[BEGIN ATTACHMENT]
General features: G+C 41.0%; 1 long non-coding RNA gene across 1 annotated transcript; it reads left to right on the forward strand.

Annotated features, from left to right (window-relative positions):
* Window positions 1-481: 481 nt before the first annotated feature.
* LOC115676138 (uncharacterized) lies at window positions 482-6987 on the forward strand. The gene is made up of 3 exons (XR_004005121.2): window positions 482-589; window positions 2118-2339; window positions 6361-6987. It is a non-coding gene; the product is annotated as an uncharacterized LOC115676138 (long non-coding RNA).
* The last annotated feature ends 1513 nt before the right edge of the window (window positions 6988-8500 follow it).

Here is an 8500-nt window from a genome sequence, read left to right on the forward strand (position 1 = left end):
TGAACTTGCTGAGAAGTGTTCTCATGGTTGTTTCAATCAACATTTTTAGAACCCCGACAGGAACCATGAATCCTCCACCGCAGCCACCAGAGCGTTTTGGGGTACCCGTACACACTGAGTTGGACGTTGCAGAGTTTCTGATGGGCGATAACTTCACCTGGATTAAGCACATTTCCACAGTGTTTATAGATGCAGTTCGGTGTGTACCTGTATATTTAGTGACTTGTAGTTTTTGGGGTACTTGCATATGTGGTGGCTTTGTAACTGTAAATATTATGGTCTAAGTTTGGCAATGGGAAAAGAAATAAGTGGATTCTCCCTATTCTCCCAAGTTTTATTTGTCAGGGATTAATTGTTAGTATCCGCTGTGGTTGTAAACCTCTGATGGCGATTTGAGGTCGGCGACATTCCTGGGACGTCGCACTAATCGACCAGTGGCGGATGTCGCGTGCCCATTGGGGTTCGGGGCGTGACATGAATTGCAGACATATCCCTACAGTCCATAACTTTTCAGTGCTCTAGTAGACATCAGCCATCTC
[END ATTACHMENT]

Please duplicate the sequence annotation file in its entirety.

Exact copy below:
General features: G+C 41.0%; 1 long non-coding RNA gene across 1 annotated transcript; it reads left to right on the forward strand.

Annotated features, from left to right (window-relative positions):
* Window positions 1-481: 481 nt before the first annotated feature.
* LOC115676138 (uncharacterized) lies at window positions 482-6987 on the forward strand. The gene is made up of 3 exons (XR_004005121.2): window positions 482-589; window positions 2118-2339; window positions 6361-6987. It is a non-coding gene; the product is annotated as an uncharacterized LOC115676138 (long non-coding RNA).
* The last annotated feature ends 1513 nt before the right edge of the window (window positions 6988-8500 follow it).

Here is an 8500-nt window from a genome sequence, read left to right on the forward strand (position 1 = left end):
TGAACTTGCTGAGAAGTGTTCTCATGGTTGTTTCAATCAACATTTTTAGAACCCCGACAGGAACCATGAATCCTCCACCGCAGCCACCAGAGCGTTTTGGGGTACCCGTACACACTGAGTTGGACGTTGCAGAGTTTCTGATGGGCGATAACTTCACCTGGATTAAGCACATTTCCACAGTGTTTATAGATGCAGTTCGGTGTGTACCTGTATATTTAGTGACTTGTAGTTTTTGGGGTACTTGCATATGTGGTGGCTTTGTAACTGTAAATATTATGGTCTAAGTTTGGCAATGGGAAAAGAAATAAGTGGATTCTCCCTATTCTCCCAAGTTTTATTTGTCAGGGATTAATTGTTAGTATCCGCTGTGGTTGTAAACCTCTGATGGCGATTTGAGGTCGGCGACATTCCTGGGACGTCGCACTAATCGACCAGTGGCGGATGTCGCGTGCCCATTGGGGTTCGGGGCGTGACATGAATTGCAGACATATCCCTACAGTCCATAACTTTTCAGTGCTCTAGTAGACATCAGCCATCTC